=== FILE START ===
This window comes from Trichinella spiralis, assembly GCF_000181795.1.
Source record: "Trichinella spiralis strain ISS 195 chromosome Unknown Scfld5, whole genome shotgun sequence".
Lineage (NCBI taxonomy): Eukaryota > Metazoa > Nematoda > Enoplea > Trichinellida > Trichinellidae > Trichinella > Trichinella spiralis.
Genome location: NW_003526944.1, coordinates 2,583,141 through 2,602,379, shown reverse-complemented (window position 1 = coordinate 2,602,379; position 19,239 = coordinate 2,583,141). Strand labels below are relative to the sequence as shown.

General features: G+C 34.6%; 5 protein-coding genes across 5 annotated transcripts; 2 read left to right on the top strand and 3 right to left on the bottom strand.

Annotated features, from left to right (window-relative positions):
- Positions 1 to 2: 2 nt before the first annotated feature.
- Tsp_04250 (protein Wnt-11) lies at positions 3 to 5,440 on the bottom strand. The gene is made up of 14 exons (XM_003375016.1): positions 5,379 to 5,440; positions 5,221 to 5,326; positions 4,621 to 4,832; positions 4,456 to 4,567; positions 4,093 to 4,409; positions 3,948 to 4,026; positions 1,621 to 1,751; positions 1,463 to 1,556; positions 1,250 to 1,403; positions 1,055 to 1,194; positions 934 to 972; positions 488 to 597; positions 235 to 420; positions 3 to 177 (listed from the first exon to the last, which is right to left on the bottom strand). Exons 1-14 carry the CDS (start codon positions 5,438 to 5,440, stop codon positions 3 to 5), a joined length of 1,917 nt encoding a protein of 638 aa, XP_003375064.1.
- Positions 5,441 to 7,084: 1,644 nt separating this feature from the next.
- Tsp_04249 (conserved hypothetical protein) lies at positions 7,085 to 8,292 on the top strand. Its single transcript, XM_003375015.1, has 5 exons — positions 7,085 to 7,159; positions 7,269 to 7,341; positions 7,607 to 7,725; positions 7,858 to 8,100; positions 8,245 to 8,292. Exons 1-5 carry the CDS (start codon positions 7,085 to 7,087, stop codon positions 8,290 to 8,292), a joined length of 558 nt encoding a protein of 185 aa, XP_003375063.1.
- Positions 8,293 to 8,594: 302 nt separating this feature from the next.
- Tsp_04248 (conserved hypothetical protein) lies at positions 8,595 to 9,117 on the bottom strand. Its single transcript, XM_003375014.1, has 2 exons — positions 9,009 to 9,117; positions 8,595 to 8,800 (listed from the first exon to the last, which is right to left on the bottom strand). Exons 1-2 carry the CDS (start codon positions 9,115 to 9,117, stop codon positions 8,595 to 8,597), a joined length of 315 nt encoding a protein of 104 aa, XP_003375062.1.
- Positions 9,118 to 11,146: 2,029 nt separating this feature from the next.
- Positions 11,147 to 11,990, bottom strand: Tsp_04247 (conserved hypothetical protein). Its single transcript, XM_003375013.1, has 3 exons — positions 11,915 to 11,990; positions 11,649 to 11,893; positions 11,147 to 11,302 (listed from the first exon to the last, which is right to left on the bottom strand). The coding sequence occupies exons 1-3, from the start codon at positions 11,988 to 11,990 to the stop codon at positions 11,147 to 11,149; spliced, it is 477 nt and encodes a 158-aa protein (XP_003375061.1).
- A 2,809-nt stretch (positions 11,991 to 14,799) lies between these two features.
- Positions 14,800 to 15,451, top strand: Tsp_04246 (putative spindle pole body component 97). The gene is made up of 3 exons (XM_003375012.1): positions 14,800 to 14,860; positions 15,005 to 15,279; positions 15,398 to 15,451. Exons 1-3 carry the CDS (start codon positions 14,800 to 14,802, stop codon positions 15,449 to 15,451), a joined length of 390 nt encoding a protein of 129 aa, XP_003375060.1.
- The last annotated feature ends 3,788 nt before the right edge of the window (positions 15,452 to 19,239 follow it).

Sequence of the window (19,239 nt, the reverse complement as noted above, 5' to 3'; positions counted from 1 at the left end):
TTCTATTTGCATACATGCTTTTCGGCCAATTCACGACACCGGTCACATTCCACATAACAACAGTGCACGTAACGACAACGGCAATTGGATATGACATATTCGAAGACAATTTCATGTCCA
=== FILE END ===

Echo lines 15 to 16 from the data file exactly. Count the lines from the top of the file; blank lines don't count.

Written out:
- A 2,809-nt stretch (positions 11,991 to 14,799) lies between these two features.
- Positions 14,800 to 15,451, top strand: Tsp_04246 (putative spindle pole body component 97). The gene is made up of 3 exons (XM_003375012.1): positions 14,800 to 14,860; positions 15,005 to 15,279; positions 15,398 to 15,451. Exons 1-3 carry the CDS (start codon positions 14,800 to 14,802, stop codon positions 15,449 to 15,451), a joined length of 390 nt encoding a protein of 129 aa, XP_003375060.1.